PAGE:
Topsy-Turvy news at The Oregonian
Consider two stories.
Story number one is about a mysterious company registered in Oregon that rights groups suspect of being a CIA front. Evidence suggests that the company is a shell outfit whose Gulfstream jet was used to transport terrorism suspects to other countries to be tortured. In other words, there may be a link between what has been euphemistically called “Rendition” and operations in Oregon. Oh, and now the Oregon Bar association is pressuring an attorney for the company to reveal who is behind it.
Story number two is about how a well-known developer’s proposal to build a prominent mixed-use high-rise downtown may revitalize commercial activity in the city’s core.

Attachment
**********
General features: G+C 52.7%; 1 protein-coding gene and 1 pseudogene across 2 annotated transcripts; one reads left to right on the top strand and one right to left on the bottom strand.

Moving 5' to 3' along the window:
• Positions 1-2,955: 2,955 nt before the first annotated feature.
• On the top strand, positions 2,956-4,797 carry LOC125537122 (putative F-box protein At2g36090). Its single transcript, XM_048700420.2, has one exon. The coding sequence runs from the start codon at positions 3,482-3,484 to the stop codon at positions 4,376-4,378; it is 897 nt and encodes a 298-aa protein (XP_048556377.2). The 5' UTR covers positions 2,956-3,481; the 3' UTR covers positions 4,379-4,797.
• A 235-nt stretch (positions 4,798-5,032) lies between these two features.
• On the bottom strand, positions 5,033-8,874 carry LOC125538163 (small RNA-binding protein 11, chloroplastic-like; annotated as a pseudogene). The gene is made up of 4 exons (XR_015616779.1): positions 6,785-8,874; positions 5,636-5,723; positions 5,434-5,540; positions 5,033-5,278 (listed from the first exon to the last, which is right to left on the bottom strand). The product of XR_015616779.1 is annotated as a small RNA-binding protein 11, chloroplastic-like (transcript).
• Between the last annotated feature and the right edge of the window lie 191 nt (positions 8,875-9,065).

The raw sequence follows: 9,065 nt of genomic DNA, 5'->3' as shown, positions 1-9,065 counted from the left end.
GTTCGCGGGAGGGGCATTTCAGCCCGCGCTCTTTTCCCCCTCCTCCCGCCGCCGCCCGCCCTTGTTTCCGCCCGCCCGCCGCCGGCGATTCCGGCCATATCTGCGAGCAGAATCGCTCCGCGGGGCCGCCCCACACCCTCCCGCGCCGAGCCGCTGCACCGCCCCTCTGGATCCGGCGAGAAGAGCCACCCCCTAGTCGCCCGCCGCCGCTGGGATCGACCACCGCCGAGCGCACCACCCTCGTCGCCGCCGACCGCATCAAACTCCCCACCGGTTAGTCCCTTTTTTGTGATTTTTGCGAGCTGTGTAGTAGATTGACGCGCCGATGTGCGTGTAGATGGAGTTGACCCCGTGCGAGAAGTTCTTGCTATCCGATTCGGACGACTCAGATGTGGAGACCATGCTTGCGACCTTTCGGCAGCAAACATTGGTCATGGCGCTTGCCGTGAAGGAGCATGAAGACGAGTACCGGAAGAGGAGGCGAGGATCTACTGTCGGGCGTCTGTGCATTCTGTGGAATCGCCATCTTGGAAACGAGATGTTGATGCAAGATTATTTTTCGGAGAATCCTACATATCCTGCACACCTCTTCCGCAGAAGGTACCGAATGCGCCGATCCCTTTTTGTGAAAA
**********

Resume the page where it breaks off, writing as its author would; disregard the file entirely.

All right, your job is to place the stories in the paper. Two places are available.
One story can go at the top of the front page, where you’d have to be blind not to read it; the other can go at the top of the Business page, where readers are generally tracking how the economy is doing.
If you put the CIA/Rendition/Oregon story on the front page and the high-rise/revitalization story on the business page, I say you win “You be the Editor.”
So why, in deciding which would go where in today’s Oregonian, did the paper’s editors do just the opposite?
I’m not casting aspersions here. Inquiring minds just want to know.
How can the Oregonian’s editors see the news in such a topsy-turvy way? And what happens to their credibility when they do?
In this Internet age of information, don’t newspapers have enough problems already?